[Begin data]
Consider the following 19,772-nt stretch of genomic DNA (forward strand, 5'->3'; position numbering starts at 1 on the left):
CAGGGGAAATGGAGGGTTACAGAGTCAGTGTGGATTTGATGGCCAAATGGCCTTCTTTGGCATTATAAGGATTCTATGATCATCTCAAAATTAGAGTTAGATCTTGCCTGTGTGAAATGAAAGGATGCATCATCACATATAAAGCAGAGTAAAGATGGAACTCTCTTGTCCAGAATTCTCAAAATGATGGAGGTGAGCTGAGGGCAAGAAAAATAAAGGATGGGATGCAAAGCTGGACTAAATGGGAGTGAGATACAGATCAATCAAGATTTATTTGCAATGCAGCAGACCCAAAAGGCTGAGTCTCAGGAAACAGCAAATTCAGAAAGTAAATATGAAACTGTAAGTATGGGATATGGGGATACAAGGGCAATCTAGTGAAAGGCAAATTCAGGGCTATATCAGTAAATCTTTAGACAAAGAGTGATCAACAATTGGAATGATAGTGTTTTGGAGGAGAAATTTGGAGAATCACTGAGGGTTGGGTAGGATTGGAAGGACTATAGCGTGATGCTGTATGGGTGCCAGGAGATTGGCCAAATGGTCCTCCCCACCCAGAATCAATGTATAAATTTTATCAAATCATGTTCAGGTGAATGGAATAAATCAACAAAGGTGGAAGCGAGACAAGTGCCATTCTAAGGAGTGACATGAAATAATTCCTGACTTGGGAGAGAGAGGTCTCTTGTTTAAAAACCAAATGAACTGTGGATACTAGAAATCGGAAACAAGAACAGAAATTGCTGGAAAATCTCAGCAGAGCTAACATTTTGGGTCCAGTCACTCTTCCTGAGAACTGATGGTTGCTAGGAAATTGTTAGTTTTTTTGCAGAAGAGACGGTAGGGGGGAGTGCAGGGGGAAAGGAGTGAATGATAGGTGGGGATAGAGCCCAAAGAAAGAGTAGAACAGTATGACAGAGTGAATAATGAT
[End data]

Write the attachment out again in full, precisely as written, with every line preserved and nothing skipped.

Consider the following 19,772-nt stretch of genomic DNA (forward strand, 5'->3'; position numbering starts at 1 on the left):
CAGGGGAAATGGAGGGTTACAGAGTCAGTGTGGATTTGATGGCCAAATGGCCTTCTTTGGCATTATAAGGATTCTATGATCATCTCAAAATTAGAGTTAGATCTTGCCTGTGTGAAATGAAAGGATGCATCATCACATATAAAGCAGAGTAAAGATGGAACTCTCTTGTCCAGAATTCTCAAAATGATGGAGGTGAGCTGAGGGCAAGAAAAATAAAGGATGGGATGCAAAGCTGGACTAAATGGGAGTGAGATACAGATCAATCAAGATTTATTTGCAATGCAGCAGACCCAAAAGGCTGAGTCTCAGGAAACAGCAAATTCAGAAAGTAAATATGAAACTGTAAGTATGGGATATGGGGATACAAGGGCAATCTAGTGAAAGGCAAATTCAGGGCTATATCAGTAAATCTTTAGACAAAGAGTGATCAACAATTGGAATGATAGTGTTTTGGAGGAGAAATTTGGAGAATCACTGAGGGTTGGGTAGGATTGGAAGGACTATAGCGTGATGCTGTATGGGTGCCAGGAGATTGGCCAAATGGTCCTCCCCACCCAGAATCAATGTATAAATTTTATCAAATCATGTTCAGGTGAATGGAATAAATCAACAAAGGTGGAAGCGAGACAAGTGCCATTCTAAGGAGTGACATGAAATAATTCCTGACTTGGGAGAGAGAGGTCTCTTGTTTAAAAACCAAATGAACTGTGGATACTAGAAATCGGAAACAAGAACAGAAATTGCTGGAAAATCTCAGCAGAGCTAACATTTTGGGTCCAGTCACTCTTCCTGAGAACTGATGGTTGCTAGGAAATTGTTAGTTTTTTTGCAGAAGAGACGGTAGGGGGGAGTGCAGGGGGAAAGGAGTGAATGATAGGTGGGGATAGAGCCCAAAGAAAGAGTAGAACAGTATGACAGAGTGAATAATGAT